2021 BYD e6 first drive review

Tuhin Guha Updated: December 18, 2021, 05:03 PM IST

Of the steady stream of new car launches we've seen in the last few months, one of the more unexpected ones has been of the BYD e6. This electric MPV has stirred up quite some interest, especially considering the e6 is only for sale in the B2B segment. It has no direct rivals given its EV powertrain but has been positioned to appeal to corporates and high-end fleet owners who might consider the top-spec Toyota Innova Crysta or the lower-spec Kia Carnival.

The e6 introduced to India is in fact the second-generation model that debuted globally in 2021, being a stripped-down version of the BYD Song Max MPV for sale to private owners.

Introduction to BYD

First founded in 1995, BYD began life as a battery maker in its Chinese home market. Growing rapidly from here, the company then put its expertise in rechargeable batteries to use in the auto sector by entering this segment in 2003. The company has had significant interests in the CV segment globally but has seen immense success most recently as an EV maker. BYD Auto is currently the world's second-largest EV maker after Tesla, having already sold a million EVs worldwide. The company has a sizeable presence in India too, manufacturing buses and mobile devices here since 2007 from two factories.

2021 BYD e6 styling, dimensions

The BYD e6 is 4,695mm long, 1,810mm wide and 1,670mm tall. This makes it marginally smaller than the Innova in these respects but the wheelbase is longer at 2,800mm. These numbers give the e6 quite an attractive stance on the road and while the design may not be very sophisticated, this electric MPV still does grab some eyeballs with its aggressive fascia and sloping roofline. The punched central panel and the large, swept-back headlamps are some of the more striking details, as are the deep-set triangular bumper elements.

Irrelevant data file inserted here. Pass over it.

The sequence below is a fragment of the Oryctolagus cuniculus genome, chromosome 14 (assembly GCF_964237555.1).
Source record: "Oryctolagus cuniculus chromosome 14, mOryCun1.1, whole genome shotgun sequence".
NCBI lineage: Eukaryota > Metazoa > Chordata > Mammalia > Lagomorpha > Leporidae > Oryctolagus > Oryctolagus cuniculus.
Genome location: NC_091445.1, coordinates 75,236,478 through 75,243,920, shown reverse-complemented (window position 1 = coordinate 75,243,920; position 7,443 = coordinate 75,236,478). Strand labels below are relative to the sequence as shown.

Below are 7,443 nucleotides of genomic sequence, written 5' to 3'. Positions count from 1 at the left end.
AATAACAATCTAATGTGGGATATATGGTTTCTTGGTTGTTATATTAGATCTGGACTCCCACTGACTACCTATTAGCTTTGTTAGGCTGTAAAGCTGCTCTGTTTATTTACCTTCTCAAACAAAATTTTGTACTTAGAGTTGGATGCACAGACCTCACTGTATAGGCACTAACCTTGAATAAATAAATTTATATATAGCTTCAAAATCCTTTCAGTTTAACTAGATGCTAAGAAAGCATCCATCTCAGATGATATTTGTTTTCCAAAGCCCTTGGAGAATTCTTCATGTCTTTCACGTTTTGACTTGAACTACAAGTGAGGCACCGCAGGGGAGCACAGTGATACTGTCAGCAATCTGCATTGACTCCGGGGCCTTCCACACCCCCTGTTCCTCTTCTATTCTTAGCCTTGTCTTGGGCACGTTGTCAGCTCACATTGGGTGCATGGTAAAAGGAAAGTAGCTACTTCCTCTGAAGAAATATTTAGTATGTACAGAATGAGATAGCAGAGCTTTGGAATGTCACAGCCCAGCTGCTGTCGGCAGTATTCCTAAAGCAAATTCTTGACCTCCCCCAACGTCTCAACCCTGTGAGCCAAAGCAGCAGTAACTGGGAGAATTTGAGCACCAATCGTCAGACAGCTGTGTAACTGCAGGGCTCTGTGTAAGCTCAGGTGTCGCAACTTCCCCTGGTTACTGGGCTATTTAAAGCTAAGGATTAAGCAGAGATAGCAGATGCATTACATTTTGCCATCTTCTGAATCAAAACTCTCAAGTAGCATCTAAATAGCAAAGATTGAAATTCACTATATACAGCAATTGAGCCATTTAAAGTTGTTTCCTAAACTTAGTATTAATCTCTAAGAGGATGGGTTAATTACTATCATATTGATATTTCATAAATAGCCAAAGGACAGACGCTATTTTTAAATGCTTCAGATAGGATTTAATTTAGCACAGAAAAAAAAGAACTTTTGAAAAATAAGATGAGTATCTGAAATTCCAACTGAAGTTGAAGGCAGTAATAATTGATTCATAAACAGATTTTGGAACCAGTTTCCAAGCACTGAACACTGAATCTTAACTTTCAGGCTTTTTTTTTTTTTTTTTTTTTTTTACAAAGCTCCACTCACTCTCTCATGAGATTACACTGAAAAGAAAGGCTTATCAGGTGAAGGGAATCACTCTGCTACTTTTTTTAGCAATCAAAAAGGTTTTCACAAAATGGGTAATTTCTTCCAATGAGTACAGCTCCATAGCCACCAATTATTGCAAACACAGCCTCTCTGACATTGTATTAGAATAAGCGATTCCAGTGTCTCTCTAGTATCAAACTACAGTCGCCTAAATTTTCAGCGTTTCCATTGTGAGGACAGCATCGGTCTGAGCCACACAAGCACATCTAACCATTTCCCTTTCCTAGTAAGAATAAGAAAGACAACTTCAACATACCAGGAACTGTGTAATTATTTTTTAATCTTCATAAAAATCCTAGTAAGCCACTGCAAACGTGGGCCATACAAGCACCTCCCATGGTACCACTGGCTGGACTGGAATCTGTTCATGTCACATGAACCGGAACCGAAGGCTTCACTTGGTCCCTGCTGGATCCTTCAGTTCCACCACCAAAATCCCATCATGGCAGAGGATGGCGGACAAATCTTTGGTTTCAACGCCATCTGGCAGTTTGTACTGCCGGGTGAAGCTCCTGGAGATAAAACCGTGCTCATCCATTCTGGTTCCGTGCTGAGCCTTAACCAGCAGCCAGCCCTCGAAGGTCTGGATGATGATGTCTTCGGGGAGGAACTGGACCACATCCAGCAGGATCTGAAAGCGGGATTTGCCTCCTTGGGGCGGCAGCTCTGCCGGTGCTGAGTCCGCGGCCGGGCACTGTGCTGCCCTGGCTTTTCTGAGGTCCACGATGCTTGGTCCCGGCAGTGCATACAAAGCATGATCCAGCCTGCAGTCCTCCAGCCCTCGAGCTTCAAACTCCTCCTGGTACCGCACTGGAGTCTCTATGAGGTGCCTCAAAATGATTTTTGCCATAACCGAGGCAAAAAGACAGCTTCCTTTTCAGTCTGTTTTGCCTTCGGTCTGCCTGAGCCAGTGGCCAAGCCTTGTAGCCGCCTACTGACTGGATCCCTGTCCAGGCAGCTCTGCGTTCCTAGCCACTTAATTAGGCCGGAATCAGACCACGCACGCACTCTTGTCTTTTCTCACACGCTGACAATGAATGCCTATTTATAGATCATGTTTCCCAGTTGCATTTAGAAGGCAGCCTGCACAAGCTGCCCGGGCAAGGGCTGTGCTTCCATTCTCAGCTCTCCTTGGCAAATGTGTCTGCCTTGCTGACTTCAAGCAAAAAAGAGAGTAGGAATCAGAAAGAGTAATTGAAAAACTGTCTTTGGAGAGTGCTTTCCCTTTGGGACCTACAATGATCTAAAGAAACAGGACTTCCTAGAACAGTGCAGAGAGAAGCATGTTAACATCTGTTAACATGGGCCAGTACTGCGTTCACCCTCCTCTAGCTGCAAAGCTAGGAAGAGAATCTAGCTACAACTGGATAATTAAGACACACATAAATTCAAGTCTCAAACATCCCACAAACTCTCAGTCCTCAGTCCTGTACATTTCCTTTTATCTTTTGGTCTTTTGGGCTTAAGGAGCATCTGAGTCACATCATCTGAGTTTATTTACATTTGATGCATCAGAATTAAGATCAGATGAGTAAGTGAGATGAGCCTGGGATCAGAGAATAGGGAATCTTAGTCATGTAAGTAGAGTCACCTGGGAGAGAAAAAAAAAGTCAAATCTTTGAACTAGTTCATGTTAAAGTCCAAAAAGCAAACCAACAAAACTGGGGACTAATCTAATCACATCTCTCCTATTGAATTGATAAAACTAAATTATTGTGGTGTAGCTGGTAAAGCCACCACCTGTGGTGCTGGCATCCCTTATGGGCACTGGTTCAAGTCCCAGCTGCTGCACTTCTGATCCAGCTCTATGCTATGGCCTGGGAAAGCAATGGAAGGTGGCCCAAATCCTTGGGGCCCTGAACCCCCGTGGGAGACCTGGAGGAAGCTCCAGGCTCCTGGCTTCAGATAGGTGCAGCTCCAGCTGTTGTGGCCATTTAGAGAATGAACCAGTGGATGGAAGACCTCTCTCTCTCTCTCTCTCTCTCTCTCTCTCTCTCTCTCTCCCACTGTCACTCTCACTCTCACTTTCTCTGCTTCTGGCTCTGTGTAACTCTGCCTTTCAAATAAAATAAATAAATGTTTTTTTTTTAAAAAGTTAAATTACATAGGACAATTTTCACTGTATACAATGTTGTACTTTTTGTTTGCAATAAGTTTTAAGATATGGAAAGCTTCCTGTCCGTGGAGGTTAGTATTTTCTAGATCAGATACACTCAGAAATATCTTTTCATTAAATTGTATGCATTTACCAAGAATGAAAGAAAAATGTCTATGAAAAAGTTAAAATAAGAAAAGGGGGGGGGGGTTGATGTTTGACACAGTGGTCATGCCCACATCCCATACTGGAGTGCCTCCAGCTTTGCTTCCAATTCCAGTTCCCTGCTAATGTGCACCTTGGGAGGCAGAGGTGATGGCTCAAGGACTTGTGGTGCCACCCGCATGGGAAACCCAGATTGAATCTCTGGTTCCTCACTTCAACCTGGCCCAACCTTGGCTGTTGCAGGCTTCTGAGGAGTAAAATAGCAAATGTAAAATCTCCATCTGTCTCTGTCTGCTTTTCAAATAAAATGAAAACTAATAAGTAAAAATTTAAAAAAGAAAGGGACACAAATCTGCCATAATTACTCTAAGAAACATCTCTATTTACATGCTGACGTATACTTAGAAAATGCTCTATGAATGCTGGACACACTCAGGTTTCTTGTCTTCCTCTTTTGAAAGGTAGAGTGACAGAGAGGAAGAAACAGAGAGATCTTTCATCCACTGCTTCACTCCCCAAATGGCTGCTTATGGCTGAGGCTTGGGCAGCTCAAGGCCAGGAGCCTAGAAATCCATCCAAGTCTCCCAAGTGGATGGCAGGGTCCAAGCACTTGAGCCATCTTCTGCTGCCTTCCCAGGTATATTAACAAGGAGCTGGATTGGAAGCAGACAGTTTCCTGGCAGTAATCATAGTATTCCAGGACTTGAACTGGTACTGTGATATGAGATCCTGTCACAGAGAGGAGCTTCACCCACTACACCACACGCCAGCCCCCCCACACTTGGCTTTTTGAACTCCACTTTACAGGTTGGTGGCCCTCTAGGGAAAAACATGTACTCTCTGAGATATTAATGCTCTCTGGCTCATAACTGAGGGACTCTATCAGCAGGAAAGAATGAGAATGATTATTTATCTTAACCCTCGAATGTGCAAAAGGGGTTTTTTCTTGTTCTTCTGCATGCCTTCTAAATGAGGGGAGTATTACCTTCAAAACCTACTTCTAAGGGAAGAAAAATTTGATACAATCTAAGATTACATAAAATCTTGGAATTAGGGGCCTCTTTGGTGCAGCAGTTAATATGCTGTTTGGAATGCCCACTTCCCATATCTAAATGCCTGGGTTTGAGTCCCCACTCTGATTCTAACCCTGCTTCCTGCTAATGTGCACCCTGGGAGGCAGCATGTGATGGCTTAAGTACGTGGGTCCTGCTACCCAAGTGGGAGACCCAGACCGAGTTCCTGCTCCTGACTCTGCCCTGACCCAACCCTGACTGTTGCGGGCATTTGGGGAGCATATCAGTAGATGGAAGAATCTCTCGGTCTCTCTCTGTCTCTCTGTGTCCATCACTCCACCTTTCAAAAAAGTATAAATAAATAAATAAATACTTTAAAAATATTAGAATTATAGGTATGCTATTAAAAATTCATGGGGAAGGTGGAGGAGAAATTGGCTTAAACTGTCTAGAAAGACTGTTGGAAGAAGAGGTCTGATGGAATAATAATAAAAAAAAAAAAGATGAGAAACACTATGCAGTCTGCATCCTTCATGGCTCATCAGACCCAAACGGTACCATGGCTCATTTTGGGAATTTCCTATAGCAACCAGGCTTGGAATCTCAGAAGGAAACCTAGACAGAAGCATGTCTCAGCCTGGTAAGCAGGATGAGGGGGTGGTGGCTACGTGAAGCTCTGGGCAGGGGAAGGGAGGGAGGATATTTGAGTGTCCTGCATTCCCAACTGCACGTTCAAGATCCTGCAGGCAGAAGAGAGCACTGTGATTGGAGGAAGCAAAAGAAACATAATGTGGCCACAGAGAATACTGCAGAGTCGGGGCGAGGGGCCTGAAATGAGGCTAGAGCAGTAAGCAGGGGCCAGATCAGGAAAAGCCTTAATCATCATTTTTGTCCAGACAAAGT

In profile, the BYD e6 continues with this attractive but slightly anonymous look. The glasshouse tapers away neatly above the simple body panels but we would have liked to have seen a more attractive set of alloys, given this vehicle is being pitched to quite a few corporates and even for the self-driven rental market. We also would have liked to have seen slightly better paint quality and a better finish to the few plastic panels used. The rear is finished stylishly again with the strong brow to the well-detailed LED taillamps, the practical bootlid and crisp bumper elements.

BYD e6 interiors, features

The interiors of the e6 are well-executed too, especially when you consider this electric MPV will almost always not be driven by the ones paying for it. So while its traditionally powered Japanese and Korean rivals have an edge in terms of the ambience and quality, the BYD e6 is still finished well enough to give off a sense of being a premium offering for those being chauffeured around in it.

Now there aren't too many rich materials or design flourishes inside the BYD e6. But it must be said that the interiors seem quite well put together and there is a contemporary look to the dashboard. Some of the plastics could have been better done at this price but the switchgear and controls feel substantial as do the common touchpoints like the soft-touch door handles,steering wheel and faux wood veneer on the dash and gloss black accents on the wide centre console.

But owners and those being driven around in the BYD e6 will be more interested in how things are in the second row. Here, the benefits of an EV architecture are apparent. The battery pack placed under the floor does raise it and put you in a slight knees-up position but other than that it's good news for passengers here. The large leatherette seats are supportive and comfortable if a tad too aggressively lumbared, the flat floor and large windows adding to a sense of space. We only wish there was a separate blower or climate zone here and a centre armrest. The e6 is only available in a two-row configuration possibly as a fallout of the battery's placement. This frees up a large and flat boot of 580-litres but we think the loss of these seats may be a dampener for fleet operators in terms of revenue generated per vehicle.

The features list is fairly substantial, but again, with less focus on the driver than you might expect from a car aimed at private buyers. That said, with driver comfort playing a big part in boosting turnaround times in this segment, you get height-adjustable front seats and a tilt and telescopic adjustment for the steering wheel. There's no cruise control but you do get a large 10.1-inch touchscreen that can be rotated from a portrait to a landscape orientation. There is no Android Auto/Apple Carplay, this unit is essentially a tab that also controls the car's functions. But you can access the internet and download apps from the Play Store like Youtube, Maps and Spotify. There's even a video playback function, among other things. The system is high on functionality but we would have liked a brighter display and more intuitive fonts and menus. Other feature highlights are the single-zone climate control, LED interior lighting and control MID flanked by some clean dials.